* Starts ambient mode on the map.
     * The API swaps to a non-interactive and low-color rendering of the map
     * when the user is no longer actively using the app.
    public void onEnterAmbient(Bundle ambientDetails) {

     * Exits ambient mode on the map.
     * The API swaps to the normal rendering of the map when the user starts
     * actively using the app.
    public void onExitAmbient() {

You can update the screen while the app is in ambient mode. For more details about updating content and about ambient mode in general, see the Android training class on keeping your app visible.

Use Street View on Wear OS

Street View is fully supported on wearable devices.

To allow users to exit from the app when viewing a Street View panorama, use the StreetViewPanorama.OnStreetViewPanoramaLongClickListener interface to listen for a long-click gesture. When a user long-clicks somewhere on the Street View image, you will receive an onStreetViewPanoramaLongClick(StreetViewPanoramaOrientation) event. Call to display an exit button.

Sample code

A sample app is available on GitHub, which you can use as a starting point for your app. The sample shows you how to set up a basic Google Map on Wear OS.

Supported functionality in the Maps API on Wear OS

This section outlines the differences in supported functionality for maps on wearable devices when compared with handheld devices (phones and tablets). All API features not mentioned below should work as documented for the full API.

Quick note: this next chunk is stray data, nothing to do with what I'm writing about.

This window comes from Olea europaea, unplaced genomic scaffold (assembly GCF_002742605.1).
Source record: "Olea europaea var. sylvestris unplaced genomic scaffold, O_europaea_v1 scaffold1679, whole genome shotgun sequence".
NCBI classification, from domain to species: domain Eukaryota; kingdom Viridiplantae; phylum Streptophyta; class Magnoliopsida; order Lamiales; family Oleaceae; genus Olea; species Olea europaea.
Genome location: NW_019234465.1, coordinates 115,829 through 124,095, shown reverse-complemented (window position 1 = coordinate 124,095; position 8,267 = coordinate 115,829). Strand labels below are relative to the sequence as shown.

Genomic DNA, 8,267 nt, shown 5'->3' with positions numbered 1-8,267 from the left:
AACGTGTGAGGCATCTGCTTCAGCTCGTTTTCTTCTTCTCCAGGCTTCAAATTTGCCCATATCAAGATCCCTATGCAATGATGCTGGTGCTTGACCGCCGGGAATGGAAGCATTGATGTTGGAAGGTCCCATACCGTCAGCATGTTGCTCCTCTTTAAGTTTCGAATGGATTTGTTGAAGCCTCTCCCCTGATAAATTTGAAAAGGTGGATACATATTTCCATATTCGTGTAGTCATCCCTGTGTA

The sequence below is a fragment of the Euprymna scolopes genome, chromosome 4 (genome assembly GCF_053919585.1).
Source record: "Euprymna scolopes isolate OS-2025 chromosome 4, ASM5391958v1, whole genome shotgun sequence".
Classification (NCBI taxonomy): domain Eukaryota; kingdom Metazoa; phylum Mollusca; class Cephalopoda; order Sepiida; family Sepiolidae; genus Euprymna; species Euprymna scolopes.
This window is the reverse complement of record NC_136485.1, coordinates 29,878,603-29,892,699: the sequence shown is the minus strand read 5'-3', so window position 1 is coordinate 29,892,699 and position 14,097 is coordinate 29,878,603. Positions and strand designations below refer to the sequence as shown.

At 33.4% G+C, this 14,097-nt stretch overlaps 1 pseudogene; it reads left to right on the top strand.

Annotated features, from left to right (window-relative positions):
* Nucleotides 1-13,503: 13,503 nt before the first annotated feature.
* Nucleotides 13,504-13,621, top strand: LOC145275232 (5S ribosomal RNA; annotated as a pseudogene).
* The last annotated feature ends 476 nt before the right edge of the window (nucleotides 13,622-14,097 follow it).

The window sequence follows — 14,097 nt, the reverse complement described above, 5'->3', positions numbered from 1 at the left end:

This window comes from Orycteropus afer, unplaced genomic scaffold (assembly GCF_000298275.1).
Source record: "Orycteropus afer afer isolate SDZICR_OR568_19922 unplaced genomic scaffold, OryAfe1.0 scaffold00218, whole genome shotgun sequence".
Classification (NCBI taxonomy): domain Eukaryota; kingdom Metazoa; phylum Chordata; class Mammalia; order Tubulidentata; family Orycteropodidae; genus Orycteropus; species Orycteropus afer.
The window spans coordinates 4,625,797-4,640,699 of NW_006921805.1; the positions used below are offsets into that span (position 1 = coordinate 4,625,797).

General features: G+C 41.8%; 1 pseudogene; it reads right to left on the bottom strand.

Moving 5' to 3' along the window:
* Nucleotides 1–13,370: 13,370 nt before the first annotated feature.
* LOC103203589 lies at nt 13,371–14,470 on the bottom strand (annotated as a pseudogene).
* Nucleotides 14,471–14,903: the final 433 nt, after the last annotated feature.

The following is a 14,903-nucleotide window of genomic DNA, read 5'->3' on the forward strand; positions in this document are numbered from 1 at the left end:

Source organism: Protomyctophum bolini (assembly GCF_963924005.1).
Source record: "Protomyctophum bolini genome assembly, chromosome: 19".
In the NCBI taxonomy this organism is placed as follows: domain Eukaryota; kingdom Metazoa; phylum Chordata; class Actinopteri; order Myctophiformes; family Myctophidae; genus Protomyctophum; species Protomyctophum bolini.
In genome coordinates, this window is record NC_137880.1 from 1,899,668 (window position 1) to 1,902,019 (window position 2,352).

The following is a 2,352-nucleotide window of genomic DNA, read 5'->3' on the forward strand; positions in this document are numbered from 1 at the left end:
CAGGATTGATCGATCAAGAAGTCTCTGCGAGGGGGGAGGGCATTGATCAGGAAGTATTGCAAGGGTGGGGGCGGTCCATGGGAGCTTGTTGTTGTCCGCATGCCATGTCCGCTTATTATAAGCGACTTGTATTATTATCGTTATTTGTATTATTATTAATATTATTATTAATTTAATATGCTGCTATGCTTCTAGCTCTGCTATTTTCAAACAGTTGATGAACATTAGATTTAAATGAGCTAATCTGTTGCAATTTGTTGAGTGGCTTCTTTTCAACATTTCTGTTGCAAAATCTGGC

Fully interactive mode and lite mode

You can use the Maps SDK for Android in fully interactive mode or in lite mode. Consider lite mode if you want to optimize performance on the wearable device and your app doesn't need to support interaction such as gestures, or panning and zooming the map.

In lite mode, the intent to start the Google Maps mobile app when the user taps the map is disabled and cannot be enabled on a wearable device.

For a full list of differences between lite mode and fully interactive mode, see the lite mode documentation.

Map toolbar The map toolbar is disabled and cannot be enabled on a wearable device.
UI controls The UI controls are disabled by default on wearable devices. This includes the zoom, compass, and my location controls. You can enable them using the UiSettings class as usual.
Gestures Single-touch gestures work as expected. Examples are touch and drag to pan the map, double-tap to zoom in, and two-finger tap to zoom out. Support varies for multi-touch gestures depending on the user's device. Examples of multi-touch gestures include two-finger push to tilt the map, pinch to zoom, and two-finger rotation.
Indoor maps and buildings Indoor maps are disabled by default on a wearable device. You can enable them by calling GoogleMap.setIndoorEnabled(true). If indoor maps are enabled, the map will show the default floor level. The level picker UI element is not supported on wearable devices.
Tile overlays Tile overlays are not supported on wearable devices.

Best practices for developing with the Maps API on Wear OS

How to provide the best user experience in your app:

  • The map should occupy a large proportion of the screen. This is necessary to optimize the usability of the map on the small form factor of a wearable device.
  • When designing the user experience of your app, take into account the fact that a wearable device has low battery power. Keeping the screen active and the map visible will impact battery performance.